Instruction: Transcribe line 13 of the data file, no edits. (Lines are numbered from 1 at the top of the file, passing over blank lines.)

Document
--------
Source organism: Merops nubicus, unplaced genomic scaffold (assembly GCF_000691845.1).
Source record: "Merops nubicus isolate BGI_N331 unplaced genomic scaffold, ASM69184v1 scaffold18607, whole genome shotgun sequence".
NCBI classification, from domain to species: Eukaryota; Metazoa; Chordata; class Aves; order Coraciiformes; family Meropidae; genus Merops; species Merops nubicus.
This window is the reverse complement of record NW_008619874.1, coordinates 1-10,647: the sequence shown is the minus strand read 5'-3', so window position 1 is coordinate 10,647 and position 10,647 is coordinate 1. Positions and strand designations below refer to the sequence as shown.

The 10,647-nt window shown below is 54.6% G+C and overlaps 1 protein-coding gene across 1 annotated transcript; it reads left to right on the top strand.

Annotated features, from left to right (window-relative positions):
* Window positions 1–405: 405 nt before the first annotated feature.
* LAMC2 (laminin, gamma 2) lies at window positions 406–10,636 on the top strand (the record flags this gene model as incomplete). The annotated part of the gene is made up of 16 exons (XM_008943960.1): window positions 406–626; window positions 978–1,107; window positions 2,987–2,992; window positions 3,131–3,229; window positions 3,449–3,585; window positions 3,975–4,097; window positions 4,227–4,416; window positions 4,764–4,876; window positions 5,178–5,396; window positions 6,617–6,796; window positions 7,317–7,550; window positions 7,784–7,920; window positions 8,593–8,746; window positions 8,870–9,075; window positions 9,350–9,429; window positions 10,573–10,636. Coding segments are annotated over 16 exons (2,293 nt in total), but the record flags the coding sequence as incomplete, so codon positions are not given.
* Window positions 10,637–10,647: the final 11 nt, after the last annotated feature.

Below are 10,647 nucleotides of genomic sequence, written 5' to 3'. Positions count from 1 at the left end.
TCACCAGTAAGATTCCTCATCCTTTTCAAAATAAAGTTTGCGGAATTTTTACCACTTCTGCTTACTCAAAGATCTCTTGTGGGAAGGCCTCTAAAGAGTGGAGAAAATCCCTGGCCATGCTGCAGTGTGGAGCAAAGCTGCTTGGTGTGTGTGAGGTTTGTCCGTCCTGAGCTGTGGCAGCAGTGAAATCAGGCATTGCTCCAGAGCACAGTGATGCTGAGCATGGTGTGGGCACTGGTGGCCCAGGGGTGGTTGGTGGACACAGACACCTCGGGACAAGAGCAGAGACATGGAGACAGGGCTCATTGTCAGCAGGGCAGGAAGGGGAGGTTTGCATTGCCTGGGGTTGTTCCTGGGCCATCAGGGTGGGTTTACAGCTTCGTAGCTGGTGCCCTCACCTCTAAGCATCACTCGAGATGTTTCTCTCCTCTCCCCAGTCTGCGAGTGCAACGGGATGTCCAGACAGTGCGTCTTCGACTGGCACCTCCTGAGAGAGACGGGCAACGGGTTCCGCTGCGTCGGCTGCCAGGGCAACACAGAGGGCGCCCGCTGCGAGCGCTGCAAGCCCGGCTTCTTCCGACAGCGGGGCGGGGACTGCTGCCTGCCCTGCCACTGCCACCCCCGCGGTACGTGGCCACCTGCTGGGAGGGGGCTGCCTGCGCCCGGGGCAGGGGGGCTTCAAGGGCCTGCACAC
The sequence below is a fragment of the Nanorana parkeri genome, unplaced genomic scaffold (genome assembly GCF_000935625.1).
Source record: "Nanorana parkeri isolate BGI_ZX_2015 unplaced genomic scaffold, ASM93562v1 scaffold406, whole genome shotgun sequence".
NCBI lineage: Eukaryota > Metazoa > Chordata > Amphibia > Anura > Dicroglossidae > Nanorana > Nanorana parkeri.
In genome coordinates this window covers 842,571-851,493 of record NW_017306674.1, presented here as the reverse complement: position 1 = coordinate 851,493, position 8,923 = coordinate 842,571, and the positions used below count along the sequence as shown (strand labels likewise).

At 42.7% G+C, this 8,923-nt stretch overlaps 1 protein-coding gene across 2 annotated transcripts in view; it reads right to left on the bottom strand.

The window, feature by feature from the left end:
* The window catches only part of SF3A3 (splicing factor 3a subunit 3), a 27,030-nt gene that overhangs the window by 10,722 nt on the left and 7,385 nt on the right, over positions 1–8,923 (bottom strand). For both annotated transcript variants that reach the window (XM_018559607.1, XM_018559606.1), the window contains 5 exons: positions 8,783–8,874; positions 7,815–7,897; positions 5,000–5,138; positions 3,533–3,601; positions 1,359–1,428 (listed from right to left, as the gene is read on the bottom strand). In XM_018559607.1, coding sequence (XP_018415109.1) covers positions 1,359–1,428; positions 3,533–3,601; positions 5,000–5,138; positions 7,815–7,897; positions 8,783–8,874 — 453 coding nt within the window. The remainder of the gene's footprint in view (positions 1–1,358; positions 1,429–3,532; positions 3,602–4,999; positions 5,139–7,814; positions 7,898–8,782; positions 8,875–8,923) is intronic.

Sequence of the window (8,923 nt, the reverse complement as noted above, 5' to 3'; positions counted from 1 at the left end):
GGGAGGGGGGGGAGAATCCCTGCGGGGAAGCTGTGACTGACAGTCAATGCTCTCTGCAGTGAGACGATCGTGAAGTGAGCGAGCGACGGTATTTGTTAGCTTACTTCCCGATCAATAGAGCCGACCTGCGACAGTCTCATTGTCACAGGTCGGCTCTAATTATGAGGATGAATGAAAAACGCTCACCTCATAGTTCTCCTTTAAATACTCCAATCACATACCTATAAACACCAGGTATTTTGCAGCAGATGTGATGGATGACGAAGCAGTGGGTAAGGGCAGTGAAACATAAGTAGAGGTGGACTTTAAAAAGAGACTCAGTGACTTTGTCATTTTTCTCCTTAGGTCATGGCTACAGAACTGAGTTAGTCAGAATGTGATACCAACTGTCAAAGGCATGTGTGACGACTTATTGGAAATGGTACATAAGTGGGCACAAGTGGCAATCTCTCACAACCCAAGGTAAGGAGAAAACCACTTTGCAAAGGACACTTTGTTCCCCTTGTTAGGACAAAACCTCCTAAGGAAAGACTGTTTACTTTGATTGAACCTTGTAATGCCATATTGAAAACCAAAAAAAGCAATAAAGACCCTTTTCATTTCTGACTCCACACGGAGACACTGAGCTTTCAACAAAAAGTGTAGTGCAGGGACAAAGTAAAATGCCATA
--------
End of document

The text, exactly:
Source record: "Nanorana parkeri isolate BGI_ZX_2015 unplaced genomic scaffold, ASM93562v1 scaffold406, whole genome shotgun sequence".